Once system is all set, there comes the need of people who can take voters through biometric elections. In this stage, recruitment and training of people takes place. These trained individuals will bear the responsibility of taking voters through the new system. Gaps in recruitment or training may result in surprises on the day of elections.
Biometrics in elections: deployments across the world
Many deployments of biometrics in elections have taken place across the world. This trend is more evident in developing and under-developed economies than the developed nations. Countries, where election system is either fundamentally flawed or have been challenged by inadequacies, are stepping up to choose biometrics for a reliable electoral register. International IDEA (The International Institute for Democracy and Electoral Assistance) can provide trustworthy data for global deployments of biometrics in elections. International IDEA is an observer organization that works to support and strengthen democratic institutions and processes around the world. This intergovernmental organization helps develop sustainable, legitimate and effective democracies.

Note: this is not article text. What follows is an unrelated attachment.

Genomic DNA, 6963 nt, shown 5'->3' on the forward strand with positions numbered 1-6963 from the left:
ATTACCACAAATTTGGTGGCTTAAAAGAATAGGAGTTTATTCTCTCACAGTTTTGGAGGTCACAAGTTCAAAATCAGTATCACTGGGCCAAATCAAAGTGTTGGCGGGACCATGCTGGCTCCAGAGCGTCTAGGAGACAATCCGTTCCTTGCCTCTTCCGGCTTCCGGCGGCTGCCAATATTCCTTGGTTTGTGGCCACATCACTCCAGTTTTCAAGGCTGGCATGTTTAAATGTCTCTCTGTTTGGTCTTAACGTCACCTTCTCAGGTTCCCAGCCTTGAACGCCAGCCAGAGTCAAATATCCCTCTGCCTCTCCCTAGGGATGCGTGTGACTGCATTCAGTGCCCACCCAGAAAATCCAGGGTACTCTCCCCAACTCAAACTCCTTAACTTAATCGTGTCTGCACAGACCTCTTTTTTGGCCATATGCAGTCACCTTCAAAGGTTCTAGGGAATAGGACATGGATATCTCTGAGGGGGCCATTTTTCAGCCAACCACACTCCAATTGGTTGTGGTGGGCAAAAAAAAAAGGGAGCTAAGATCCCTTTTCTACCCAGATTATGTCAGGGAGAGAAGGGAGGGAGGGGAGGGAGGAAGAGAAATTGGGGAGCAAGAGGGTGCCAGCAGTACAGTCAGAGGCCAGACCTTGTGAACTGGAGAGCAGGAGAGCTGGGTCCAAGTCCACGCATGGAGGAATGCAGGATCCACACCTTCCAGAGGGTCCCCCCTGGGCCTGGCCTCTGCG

Biometric voter registration
IDEA surveyed 130 EBMs (Electoral Management Bodies) and found 35% of them were capturing biometric data for registering voters. This process was more evident in Latin American and African countries. Voter registers were found based on civil registers in as many as 32% surveyed countries.
Biometric voter identification